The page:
The tragedy at Malifa, domestic violence and why families matter

The tragedy at Malifa on Saturday afternoon where two people were left dead and a petrol station torched sent chills down the spine. That is the undeniable truth.

But it did more than that; the news immediately reverberated across Samoa and the world raising more questions about an issue this country has known for a very long time yet it appears we only continue to talk about.

The affliction is domestic violence. Indeed we have been discussing this for as long as we can remember. Millions of tala have been spent on workshops, trainings, seminars, studies and so forth. You would think that by now we could at least have made a dent on the issue.

Now don’t take us wrongly; we should never deride the value of discussing these problems. We believe it is a lot better that these issues are brought to the discussion table as opposed to being ignored completely by our community.

But what are the results of all this talking? When do we draw the line between talking and action? We say this because looking at what happened during the weekend, people are dying and yet we are still talking.

What’s even more alarming is not just the extreme nature of such offending, it is also the details and what they are telling us. Judging from what we saw last Saturday, gone are the days where instances of domestic violence were kept hidden in the privacy of homes. These days, it appears that perpetrators are no longer scared of committing crime out in the open in broad daylight.

It wasn’t that long ago that a husband attacked and stabbed his wife in broad daylight in the middle of the Apia township for all to see. Similarly, the tragedy at Malifa unfolded very publically with the added dimension of social media. We live in a digital age where the use of mobile phones to disseminate information, whether good, bad or ugly, has become second nature for many people. This provided another disturbing dynamic on Saturday where it appeared that people were more concerned about posting videos and photos on social media rather than caring about what was happening.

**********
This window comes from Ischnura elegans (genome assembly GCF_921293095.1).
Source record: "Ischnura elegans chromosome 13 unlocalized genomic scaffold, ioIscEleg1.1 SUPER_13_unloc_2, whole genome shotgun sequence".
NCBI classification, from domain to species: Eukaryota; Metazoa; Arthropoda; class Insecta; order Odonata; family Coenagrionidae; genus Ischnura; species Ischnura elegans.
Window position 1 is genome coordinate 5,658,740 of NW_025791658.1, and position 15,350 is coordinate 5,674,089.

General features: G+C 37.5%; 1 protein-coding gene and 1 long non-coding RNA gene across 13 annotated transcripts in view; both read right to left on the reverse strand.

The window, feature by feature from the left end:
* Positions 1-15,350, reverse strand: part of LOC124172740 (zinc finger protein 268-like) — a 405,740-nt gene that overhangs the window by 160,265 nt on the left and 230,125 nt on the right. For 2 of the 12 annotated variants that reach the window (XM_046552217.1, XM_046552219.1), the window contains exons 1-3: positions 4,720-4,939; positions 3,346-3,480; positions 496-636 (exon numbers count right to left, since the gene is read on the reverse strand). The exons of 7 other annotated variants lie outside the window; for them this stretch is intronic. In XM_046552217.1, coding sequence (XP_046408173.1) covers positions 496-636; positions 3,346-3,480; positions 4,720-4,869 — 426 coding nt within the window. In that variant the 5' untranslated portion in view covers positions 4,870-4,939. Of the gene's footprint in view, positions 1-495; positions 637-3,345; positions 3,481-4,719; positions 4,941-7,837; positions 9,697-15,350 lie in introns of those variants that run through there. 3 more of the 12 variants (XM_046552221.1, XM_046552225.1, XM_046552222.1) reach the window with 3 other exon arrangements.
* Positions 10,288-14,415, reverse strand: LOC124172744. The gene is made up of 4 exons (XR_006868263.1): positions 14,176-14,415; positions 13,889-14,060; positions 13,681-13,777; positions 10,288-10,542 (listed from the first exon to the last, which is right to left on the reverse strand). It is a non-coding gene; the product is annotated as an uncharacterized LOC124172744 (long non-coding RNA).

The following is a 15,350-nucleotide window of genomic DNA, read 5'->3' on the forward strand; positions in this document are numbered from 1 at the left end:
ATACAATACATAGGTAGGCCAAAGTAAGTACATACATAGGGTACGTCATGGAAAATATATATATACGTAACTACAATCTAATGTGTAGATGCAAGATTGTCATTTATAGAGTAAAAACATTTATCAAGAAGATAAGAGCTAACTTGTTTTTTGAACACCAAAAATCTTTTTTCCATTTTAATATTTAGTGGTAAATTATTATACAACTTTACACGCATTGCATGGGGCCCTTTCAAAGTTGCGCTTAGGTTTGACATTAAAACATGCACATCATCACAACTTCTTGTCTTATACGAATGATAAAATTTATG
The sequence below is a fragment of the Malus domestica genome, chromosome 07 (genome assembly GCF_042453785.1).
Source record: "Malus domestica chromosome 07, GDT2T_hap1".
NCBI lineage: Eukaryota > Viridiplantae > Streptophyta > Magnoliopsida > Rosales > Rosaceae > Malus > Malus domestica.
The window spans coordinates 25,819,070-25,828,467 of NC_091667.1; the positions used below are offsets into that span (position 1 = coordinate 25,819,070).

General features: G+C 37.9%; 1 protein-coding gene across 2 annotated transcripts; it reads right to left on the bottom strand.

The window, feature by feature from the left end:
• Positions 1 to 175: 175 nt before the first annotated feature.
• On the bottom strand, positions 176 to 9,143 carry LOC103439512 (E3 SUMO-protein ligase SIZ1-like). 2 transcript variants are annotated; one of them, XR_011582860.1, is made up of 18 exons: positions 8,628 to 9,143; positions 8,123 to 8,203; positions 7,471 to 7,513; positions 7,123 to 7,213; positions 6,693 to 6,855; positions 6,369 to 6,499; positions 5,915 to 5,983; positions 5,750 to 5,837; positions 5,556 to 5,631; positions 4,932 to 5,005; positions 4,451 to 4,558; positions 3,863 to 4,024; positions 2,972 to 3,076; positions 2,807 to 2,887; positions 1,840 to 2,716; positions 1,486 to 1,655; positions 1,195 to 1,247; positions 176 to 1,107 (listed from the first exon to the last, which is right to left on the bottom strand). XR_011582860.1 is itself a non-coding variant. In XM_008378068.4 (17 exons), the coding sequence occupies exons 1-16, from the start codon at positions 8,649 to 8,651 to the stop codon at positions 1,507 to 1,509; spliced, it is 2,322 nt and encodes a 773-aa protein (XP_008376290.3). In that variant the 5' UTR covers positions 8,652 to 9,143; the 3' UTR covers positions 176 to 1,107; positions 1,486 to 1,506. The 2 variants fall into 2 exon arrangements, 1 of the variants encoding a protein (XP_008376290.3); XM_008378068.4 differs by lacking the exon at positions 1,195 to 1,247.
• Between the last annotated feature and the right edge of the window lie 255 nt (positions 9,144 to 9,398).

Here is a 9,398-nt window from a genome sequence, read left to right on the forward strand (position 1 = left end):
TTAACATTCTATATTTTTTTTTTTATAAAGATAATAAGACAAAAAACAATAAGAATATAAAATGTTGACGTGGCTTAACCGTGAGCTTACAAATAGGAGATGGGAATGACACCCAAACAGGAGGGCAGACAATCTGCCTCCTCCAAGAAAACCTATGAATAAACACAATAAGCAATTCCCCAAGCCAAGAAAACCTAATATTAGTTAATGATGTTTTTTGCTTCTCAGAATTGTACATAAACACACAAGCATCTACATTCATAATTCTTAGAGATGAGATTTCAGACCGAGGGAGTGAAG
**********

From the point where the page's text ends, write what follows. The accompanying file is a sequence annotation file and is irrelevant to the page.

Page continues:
From what we’ve been told so far, Police Commissioner, Fuiavaili'ili Egon Keil, is adamant that the incident was a the result of a domestic violence dispute. It appears that the suspect burnt the gas station, killed his wife before he took his own life. This is such a dreadful story. It is arguably one of the worst domestic violence killings by a long stretch and tragedy in every meaning of the word.

Today, spare a thought for the families involved. We can only pray for peace and comfort in these difficult times. We also remember the unwilling victims of this tragedy in the owners of the petrol station who suddenly find themselves in a very unfortunate position all because of uncontrollable rage and anger.

But these are the challenges of our time.

As this editorial has already alluded to, domestic violence is not new to Samoa. While the killing at Malifa last Saturday was dreadful, it is only one of many horrific domestic violence incidents we have seen and reported in the pages of this newspaper over the years.

There is no doubt that as a people, as a nation this tragedy has once more raised so many questions about what is going on in Samoa today. How ironic that this had happened at the end of the same week when this nation hosted a massive international conference where the protection of innocent women from such abuse was discussed.

But that is just one of the many ironies, isn’t it? Let us remember that Samoa as a nation is supposed to be founded on Christian principles and our Samoan culture of respect, care and love. How did we get to where we are today?

How did certain people become so cruel and ruthless in a country of such friendly and smiling people? What has happened to the sacred relationship and respect between a brother and sister that the Samoan culture is so well known for?

This is why the incident on Saturday sends chills down the spine with the idea that Samoa has become such a sick society. These cases are not normal. While we agree that domestic violence incidents are not new and they are not confined to Samoa, the “prevalence” of such heinous criminal offending involving some of the most vulnerable members of our community, women and children especially, should worry us all.

Should we stop talking about it? No. Should we stop all the workshops, seminars and whatever effort is being done to keep the conversation going? No.

What we must understand is that while all those efforts are important, it will take a lot more to stop domestic violence than well-weaning outcome statements, communiqués, frameworks and talkfests.

We need to deal with the root issues and these root issues delve into matters of morals, values, culture, behaviours and our religious beliefs. These have been part of us for so long.

Why don’t we begin at home? Why don’t we start with our families? Why don’t we focus on the relationship between parents and their children? Why don’t we pay more attention to raise boys who will grow up to be law-abiding citizens who love, care and know how to control their anger? The scriptures tell us to train a child in the way he should go and when he grows up he will not depart from it.

What do you think? Have a safe Tuesday Samoa, God bless!







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